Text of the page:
Length: 5:34 Difficulty: 2.5 Members Only
Lesson 24

Stranger Qualities

Each mode has 'key tones' that give the mode its signature sound. Nomad continues to explore these notes in some of the stranger sounding modes.

Length: 14:43 Difficulty: 2.5 Members Only
Lesson 25

Living in Harmony

Just like modes have unique scale tones that define their sound, they also have a chord harmony structure that defines them. When can you play a minor i chord and then go to a dominant IV chord?...when...

Length: 18:20 Difficulty: 0.0 Members Only
Lesson 26

The Reveal

This is where it all comes together! Commit the 3 simple steps shared in this lesson to memory and then practice applying them. You'll be well on your way to modal bliss in no time!

Length: 4:01 Difficulty: 2.5 Members Only
Lesson 27

Play Those Modes!

Ok! You've graduated into the realm of real modal understanding! Now it's time to play some real modal music. Cut your teeth on tracks from the first two modes of the major scale: Ionian and Dorian. See...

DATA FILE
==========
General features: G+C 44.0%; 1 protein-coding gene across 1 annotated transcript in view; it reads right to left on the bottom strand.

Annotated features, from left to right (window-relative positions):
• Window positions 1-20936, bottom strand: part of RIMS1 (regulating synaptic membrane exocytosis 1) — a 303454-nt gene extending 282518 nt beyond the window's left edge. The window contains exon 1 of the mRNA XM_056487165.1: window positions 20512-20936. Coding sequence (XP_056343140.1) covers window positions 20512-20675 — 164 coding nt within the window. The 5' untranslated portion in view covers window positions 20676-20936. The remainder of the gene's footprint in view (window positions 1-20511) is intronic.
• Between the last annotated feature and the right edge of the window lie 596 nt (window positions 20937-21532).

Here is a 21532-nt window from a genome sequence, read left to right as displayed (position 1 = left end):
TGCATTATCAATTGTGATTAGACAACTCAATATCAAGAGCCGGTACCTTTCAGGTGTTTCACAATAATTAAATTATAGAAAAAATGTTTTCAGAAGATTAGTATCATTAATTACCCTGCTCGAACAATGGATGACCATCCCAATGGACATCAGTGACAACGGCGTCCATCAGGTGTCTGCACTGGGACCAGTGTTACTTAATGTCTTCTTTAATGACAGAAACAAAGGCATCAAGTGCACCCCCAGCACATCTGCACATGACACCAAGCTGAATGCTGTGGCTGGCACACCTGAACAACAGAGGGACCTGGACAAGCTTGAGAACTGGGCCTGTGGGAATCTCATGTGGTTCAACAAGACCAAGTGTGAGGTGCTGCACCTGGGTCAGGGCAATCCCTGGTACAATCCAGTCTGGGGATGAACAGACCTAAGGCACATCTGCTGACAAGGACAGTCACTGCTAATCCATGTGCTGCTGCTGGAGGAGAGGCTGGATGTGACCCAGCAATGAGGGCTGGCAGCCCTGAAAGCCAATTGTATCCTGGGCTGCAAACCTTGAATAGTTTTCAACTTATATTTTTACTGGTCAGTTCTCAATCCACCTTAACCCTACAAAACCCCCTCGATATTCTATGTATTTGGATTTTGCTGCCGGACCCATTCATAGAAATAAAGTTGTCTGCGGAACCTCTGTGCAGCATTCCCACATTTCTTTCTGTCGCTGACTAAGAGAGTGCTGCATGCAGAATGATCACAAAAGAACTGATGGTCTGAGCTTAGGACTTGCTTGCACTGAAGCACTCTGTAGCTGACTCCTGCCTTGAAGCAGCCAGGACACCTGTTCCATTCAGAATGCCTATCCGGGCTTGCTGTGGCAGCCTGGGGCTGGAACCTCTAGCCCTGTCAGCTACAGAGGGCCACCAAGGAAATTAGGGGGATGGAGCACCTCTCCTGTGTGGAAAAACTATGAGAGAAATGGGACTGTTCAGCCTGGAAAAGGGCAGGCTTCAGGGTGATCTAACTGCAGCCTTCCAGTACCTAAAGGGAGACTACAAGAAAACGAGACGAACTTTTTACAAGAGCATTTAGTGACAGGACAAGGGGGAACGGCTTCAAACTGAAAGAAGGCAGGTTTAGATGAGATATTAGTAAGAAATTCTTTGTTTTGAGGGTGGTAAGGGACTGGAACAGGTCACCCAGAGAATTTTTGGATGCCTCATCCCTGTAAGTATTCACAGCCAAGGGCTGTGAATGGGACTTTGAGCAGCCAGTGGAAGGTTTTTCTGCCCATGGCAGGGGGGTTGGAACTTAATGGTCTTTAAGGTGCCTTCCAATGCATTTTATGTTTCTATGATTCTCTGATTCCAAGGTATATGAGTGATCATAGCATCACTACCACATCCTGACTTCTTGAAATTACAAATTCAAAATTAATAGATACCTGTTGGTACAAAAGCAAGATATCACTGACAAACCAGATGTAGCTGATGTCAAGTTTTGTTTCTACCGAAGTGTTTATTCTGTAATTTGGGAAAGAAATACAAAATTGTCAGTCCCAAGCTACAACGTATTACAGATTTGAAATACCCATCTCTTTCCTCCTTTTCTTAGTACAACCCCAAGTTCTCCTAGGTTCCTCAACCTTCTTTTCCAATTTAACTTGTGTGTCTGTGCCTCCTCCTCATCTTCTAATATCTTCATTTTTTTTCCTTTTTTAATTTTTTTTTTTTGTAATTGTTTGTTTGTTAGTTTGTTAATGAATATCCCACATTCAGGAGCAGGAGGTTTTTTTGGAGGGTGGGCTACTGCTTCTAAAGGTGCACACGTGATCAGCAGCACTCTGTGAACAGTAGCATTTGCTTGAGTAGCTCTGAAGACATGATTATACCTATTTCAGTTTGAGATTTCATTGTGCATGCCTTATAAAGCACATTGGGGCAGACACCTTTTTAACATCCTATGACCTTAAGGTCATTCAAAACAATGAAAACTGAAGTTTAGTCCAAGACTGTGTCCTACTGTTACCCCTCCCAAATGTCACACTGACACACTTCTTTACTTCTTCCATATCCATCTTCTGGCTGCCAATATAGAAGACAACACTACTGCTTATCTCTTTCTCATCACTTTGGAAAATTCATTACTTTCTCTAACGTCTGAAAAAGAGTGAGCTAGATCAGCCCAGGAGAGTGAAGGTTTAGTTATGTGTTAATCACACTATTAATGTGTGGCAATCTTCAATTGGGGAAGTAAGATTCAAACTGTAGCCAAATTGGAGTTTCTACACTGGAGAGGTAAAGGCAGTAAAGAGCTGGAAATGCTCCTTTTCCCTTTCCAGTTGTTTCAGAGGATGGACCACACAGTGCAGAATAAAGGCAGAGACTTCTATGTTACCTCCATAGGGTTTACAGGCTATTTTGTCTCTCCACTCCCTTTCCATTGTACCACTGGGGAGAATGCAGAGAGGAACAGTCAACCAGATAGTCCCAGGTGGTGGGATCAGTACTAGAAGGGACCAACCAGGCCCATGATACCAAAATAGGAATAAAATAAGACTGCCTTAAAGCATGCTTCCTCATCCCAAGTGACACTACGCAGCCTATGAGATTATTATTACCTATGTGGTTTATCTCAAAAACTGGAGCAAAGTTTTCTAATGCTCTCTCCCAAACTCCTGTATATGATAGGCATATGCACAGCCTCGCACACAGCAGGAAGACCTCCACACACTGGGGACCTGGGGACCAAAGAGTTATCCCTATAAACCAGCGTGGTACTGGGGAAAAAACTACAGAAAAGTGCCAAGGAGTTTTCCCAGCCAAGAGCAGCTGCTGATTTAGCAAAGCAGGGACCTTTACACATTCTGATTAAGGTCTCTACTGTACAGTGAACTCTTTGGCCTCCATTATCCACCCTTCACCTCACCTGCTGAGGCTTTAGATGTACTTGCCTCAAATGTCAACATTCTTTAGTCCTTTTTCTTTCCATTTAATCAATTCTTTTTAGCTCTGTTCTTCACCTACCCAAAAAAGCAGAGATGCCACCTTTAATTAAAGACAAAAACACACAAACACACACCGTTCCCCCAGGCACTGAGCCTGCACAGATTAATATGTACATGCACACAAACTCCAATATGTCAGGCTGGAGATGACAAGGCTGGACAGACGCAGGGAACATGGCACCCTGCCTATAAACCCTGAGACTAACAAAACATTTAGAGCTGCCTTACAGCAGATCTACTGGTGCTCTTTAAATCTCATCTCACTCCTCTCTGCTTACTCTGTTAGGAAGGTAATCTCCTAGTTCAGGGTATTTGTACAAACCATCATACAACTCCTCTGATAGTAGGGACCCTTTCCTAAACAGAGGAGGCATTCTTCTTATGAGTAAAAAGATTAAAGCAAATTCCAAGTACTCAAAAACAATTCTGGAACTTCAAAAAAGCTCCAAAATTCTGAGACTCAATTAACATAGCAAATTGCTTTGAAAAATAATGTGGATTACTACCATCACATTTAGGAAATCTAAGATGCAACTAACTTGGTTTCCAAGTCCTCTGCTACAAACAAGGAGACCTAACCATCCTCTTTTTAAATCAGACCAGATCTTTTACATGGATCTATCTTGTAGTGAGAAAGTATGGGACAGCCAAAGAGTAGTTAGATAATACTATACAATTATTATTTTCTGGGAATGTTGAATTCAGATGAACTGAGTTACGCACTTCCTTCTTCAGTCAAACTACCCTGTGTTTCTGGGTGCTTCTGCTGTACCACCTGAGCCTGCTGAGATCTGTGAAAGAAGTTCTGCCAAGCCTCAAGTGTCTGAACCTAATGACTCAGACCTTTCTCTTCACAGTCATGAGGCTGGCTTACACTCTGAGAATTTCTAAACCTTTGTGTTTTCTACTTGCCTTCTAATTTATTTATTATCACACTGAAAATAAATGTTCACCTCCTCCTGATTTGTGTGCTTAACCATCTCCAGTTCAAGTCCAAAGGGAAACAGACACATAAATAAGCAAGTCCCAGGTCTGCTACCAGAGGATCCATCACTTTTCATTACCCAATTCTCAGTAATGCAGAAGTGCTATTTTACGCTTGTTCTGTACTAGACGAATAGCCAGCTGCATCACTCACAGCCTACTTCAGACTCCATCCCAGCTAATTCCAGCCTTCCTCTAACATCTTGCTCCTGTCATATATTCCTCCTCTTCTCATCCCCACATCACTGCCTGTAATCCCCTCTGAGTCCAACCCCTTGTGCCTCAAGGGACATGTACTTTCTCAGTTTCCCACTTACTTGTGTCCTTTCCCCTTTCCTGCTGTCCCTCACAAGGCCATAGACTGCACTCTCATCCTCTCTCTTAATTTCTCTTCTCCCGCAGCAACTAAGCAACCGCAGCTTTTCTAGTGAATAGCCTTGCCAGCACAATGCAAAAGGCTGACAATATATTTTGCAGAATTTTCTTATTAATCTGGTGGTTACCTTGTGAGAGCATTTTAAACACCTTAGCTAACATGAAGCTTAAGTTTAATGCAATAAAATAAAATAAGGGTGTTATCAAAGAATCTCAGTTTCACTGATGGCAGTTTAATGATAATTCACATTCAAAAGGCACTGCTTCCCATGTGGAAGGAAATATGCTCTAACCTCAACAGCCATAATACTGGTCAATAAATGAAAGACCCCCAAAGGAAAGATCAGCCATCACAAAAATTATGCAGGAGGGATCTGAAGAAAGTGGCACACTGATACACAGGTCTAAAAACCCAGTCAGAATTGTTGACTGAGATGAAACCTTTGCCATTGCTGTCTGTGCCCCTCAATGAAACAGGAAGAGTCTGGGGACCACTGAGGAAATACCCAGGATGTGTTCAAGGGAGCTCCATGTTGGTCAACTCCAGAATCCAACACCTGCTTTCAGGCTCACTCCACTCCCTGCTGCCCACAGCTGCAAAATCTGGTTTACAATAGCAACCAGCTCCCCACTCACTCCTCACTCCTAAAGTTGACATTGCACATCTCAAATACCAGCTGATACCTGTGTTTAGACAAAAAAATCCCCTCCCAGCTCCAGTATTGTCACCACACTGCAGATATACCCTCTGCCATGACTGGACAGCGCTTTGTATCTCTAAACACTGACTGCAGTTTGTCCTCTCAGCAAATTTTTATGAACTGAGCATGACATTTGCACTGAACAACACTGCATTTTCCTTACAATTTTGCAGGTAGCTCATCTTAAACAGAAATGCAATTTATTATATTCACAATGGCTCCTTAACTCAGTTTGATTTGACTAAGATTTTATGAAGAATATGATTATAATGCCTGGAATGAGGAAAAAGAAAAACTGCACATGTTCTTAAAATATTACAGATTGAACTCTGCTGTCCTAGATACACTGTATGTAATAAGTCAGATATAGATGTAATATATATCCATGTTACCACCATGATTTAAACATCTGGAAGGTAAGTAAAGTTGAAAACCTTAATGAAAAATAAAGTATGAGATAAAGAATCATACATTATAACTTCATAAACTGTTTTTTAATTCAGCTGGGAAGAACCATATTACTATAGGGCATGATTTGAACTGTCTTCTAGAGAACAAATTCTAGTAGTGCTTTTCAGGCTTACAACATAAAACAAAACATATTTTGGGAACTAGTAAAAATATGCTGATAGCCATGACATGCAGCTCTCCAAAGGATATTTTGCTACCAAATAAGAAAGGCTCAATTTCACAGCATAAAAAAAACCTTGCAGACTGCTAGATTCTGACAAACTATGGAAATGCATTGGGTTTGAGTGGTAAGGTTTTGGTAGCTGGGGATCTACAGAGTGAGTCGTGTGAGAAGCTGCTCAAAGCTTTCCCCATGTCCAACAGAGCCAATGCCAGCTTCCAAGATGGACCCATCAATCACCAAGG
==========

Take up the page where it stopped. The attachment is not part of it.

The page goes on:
Length: 13:25 Difficulty: 3.0 Members Only
Lesson 28

Phun with Phrygian

Nomad walks through the three 'magical' steps while working with a Phrygian track. Watch the b2!

Length: 9:50 Difficulty: 3.0 Members Only
Lesson 29

Love Me Some Lydian

Ahh, the ethereal and slightly spooky nature of Lydian... Move right along with Nomad's spoon feeding session with a track and examples for each mode. Pour in to these because after he works through...

Length: 7:19 Difficulty: 3.0 Members Only
Lesson 30

Lydian Has a Cousin

Well, maybe their names sound similar, but their tonalities can sound quite different! Ladies and gentlemen...Let's hear it for Mixolydian! Get jazzy and groovy with this example.

Length: 8:19 Difficulty: 3.0 Members Only
Lesson 31

Good Ol' Minor...Aeolian

'Tis one of the most recognizable sounds in guitar history, but with your new found modal knowledge, you are better prepared than ever to tackle this track! Take what you will from Nomad, and then solo...